Prior to their trip, the duo had limited backpacking experience with Boy Scouts. One trip they were out for 11 days, but the daily hikes were much shorter.

“That was in 2021, so it gave us a chance to test our gear,” Bryan says.

But meal planning when you’re burning through 4,000 to 6,000 calories a day is the most important step in tackling the AT. Breakfast is usually oatmeal, especially as they’ve hiked into fall. Ender likes bagels with hard meats and cheese for lunch, while Bryan prefers tortillas and peanut butter, sometimes hard meats. Snacks are a must: one in the morning and two sometimes three in the afternoon. Dinner is always a hot meal. Altogether, father and son each carry about two pounds of food for each day.

“Ender also carries the heavy sweets. I just mooch of him,” says Bryan.

Like other thru-hikers, they both have adopted trail names during their journey. Bryan is called Workin’ On It. Ender started off as Ungood, after kidding the first week about the unpleasant odor of his hiking attire, but when his summer sausage spoiled in the bear canister he took on the moniker, Dirty Meat.

One day early in, while traversing the 100 Mile Wilderness, a stand-alone bucket list hike for many in Maine, they happened upon a little bit of “trail magic.” A fellow hiker named Lulu was sharing hot dogs, hamburgers, sodas and beer.

“We could smell it cooking three miles out,” Bryan says. “We thought it was a campsite but when we got to it, it was like, wow! It was a lot of junk food, which is something that hikers absolutely love. It was like 9 a.m. and we didn’t care. We both ate hot dogs and cheeseburgers that morning.”

Another trail angel gave them a lift to and from Rutland, Vermont, when they had to leave the trail, briefly, to pick up more supplies.

“The level of trail support just from strangers has been amazing,” says Bryan.

Two months in, Cassandra caught up with them in southern New York. She resupplies food and any other necessities every few days when they meet up at trailheads. 

“We’ll spend an hour or two together and have a meal. It’s really great. It saves us some time and has allowed us to move down the trail a bit more efficiently so we don’t have to carry such heavy loads of food,” Bryan says.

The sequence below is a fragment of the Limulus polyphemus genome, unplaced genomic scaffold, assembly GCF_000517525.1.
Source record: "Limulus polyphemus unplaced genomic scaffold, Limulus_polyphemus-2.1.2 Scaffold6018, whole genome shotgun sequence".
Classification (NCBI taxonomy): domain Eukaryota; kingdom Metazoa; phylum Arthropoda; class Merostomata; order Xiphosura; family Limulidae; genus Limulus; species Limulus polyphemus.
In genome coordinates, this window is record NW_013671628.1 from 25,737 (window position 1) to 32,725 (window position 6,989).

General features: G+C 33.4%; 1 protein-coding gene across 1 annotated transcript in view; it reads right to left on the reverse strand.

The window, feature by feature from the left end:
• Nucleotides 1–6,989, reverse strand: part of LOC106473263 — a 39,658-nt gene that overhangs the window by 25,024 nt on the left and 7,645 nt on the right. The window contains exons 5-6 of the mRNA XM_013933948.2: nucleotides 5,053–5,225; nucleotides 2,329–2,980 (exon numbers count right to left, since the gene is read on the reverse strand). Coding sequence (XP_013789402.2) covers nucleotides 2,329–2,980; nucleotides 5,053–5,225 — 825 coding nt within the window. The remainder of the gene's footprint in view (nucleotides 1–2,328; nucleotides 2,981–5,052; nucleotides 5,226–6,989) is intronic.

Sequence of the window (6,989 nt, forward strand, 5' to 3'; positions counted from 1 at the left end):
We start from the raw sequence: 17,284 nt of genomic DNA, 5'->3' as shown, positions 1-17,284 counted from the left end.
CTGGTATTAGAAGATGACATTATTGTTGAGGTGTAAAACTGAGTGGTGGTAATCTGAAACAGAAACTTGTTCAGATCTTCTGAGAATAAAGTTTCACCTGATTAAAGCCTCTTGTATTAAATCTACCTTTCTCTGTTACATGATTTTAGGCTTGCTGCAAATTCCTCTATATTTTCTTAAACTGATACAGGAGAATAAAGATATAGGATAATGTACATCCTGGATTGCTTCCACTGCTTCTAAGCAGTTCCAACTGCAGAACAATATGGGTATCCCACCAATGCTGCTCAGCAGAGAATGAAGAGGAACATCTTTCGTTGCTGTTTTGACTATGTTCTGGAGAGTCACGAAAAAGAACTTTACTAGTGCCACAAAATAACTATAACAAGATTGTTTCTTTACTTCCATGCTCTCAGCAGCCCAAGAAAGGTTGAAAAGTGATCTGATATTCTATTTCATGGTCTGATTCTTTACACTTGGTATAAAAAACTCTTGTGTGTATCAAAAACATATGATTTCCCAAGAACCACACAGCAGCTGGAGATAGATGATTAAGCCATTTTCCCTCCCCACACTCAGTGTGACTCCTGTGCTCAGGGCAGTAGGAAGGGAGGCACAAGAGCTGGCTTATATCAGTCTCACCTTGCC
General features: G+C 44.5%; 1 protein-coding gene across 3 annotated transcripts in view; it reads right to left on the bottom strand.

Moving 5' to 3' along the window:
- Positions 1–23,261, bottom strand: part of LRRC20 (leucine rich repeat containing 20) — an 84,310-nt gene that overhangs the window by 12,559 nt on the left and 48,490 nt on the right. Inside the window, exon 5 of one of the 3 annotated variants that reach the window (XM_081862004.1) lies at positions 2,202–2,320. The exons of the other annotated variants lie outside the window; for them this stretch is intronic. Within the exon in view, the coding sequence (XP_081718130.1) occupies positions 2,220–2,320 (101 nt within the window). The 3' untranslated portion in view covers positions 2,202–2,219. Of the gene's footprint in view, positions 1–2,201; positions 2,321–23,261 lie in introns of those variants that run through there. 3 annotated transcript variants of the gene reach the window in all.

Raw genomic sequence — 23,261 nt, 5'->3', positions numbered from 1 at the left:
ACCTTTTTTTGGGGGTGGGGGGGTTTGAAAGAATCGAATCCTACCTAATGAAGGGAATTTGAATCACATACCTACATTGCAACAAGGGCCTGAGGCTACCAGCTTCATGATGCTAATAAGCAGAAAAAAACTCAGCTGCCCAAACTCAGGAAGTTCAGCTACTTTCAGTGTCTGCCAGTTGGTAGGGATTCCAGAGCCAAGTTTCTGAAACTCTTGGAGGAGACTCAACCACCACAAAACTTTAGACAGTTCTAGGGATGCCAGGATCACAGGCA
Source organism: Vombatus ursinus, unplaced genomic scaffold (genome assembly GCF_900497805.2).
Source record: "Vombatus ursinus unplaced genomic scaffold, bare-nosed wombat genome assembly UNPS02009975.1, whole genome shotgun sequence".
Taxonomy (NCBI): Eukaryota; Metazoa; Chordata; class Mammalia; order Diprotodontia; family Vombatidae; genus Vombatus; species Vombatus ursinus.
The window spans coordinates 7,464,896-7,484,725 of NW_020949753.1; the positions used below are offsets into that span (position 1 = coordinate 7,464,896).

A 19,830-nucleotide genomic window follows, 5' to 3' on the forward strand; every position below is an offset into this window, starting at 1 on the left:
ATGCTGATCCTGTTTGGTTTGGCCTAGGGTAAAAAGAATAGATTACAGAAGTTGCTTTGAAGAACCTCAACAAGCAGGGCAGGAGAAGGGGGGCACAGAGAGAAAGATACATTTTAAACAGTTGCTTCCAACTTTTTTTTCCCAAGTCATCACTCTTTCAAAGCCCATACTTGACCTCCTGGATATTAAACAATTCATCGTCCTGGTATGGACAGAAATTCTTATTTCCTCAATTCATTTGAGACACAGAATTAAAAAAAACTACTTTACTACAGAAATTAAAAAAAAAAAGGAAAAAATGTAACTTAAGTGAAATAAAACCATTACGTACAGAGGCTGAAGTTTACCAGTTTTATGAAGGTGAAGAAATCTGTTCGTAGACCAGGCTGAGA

More importantly is the time they’ve had together. Ender plans to enroll at Sandhills Community College when they return, and hopes to later transfer to N.C. State to study aerospace engineering. Bryan will be jumping into the job market.

“I went straight from retirement to the trail. That was my priority,” he says. “I spent a lot of time away with my service so being able to get back the time I missed with Ender. It’s been him and I every day for four and half months. We already had a pretty strong relationship when we started, but we are bonding at another level. As a parent and son relationship, I don’t know if it could be any stronger at this point. We are just in sync.”

“As a parent,” he adds, “you want your child to understand that you can achieve something hard, you just have to be diligent and consistent. I hope my perseverance shows Ender what he can achieve. We have never been in a situation where we wanted to quit.”

Ender agrees, “I have enjoyed the whole trip and doing this with my father. This is time we didn’t have before and an experience that not very many people get to have. It is exciting that I can do something that I’ll be able to share with my friends. They will want to hear all the stories. This has been an experience and that is what I love the most. This isn’t a goal that takes a week to do. This is a goal that takes five months.”

Contact Laura Douglass at (910) 693-2475 or Laura@thepilot.com.